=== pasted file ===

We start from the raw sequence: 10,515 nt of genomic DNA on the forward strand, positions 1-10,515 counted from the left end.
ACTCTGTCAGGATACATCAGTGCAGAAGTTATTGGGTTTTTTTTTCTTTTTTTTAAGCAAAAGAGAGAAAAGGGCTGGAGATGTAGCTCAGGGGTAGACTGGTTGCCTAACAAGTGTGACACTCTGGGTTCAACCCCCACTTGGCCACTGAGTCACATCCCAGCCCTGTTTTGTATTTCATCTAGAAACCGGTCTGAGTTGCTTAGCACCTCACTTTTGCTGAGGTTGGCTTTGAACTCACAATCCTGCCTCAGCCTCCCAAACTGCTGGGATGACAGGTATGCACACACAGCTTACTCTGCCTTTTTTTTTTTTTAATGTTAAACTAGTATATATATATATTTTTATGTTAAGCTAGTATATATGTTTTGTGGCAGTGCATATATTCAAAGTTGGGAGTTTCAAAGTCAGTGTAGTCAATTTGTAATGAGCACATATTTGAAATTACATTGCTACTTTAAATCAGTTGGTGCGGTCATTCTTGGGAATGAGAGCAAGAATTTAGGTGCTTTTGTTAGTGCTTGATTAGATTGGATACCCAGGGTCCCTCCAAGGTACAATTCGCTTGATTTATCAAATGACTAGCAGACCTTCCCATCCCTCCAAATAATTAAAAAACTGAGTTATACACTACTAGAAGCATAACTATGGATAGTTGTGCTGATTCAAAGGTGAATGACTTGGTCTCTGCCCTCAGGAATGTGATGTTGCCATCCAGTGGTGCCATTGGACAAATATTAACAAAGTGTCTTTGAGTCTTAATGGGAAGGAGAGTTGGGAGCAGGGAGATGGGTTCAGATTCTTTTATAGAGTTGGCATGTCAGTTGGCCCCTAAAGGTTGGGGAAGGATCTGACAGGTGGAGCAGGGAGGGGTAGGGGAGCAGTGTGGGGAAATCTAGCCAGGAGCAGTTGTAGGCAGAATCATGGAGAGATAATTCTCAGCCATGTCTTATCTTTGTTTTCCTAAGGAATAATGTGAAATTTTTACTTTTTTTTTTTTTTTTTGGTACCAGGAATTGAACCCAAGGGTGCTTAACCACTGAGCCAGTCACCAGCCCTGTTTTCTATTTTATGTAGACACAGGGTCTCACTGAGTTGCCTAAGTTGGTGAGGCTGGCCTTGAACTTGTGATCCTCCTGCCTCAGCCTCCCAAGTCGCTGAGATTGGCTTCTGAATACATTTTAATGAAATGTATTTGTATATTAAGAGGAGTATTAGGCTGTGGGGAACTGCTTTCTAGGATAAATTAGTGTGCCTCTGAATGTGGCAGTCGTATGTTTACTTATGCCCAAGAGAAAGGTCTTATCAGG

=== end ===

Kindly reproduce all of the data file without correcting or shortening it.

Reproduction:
We start from the raw sequence: 10,515 nt of genomic DNA on the forward strand, positions 1-10,515 counted from the left end.
ACTCTGTCAGGATACATCAGTGCAGAAGTTATTGGGTTTTTTTTTCTTTTTTTTAAGCAAAAGAGAGAAAAGGGCTGGAGATGTAGCTCAGGGGTAGACTGGTTGCCTAACAAGTGTGACACTCTGGGTTCAACCCCCACTTGGCCACTGAGTCACATCCCAGCCCTGTTTTGTATTTCATCTAGAAACCGGTCTGAGTTGCTTAGCACCTCACTTTTGCTGAGGTTGGCTTTGAACTCACAATCCTGCCTCAGCCTCCCAAACTGCTGGGATGACAGGTATGCACACACAGCTTACTCTGCCTTTTTTTTTTTTTAATGTTAAACTAGTATATATATATATTTTTATGTTAAGCTAGTATATATGTTTTGTGGCAGTGCATATATTCAAAGTTGGGAGTTTCAAAGTCAGTGTAGTCAATTTGTAATGAGCACATATTTGAAATTACATTGCTACTTTAAATCAGTTGGTGCGGTCATTCTTGGGAATGAGAGCAAGAATTTAGGTGCTTTTGTTAGTGCTTGATTAGATTGGATACCCAGGGTCCCTCCAAGGTACAATTCGCTTGATTTATCAAATGACTAGCAGACCTTCCCATCCCTCCAAATAATTAAAAAACTGAGTTATACACTACTAGAAGCATAACTATGGATAGTTGTGCTGATTCAAAGGTGAATGACTTGGTCTCTGCCCTCAGGAATGTGATGTTGCCATCCAGTGGTGCCATTGGACAAATATTAACAAAGTGTCTTTGAGTCTTAATGGGAAGGAGAGTTGGGAGCAGGGAGATGGGTTCAGATTCTTTTATAGAGTTGGCATGTCAGTTGGCCCCTAAAGGTTGGGGAAGGATCTGACAGGTGGAGCAGGGAGGGGTAGGGGAGCAGTGTGGGGAAATCTAGCCAGGAGCAGTTGTAGGCAGAATCATGGAGAGATAATTCTCAGCCATGTCTTATCTTTGTTTTCCTAAGGAATAATGTGAAATTTTTACTTTTTTTTTTTTTTTTTGGTACCAGGAATTGAACCCAAGGGTGCTTAACCACTGAGCCAGTCACCAGCCCTGTTTTCTATTTTATGTAGACACAGGGTCTCACTGAGTTGCCTAAGTTGGTGAGGCTGGCCTTGAACTTGTGATCCTCCTGCCTCAGCCTCCCAAGTCGCTGAGATTGGCTTCTGAATACATTTTAATGAAATGTATTTGTATATTAAGAGGAGTATTAGGCTGTGGGGAACTGCTTTCTAGGATAAATTAGTGTGCCTCTGAATGTGGCAGTCGTATGTTTACTTATGCCCAAGAGAAAGGTCTTATCAGG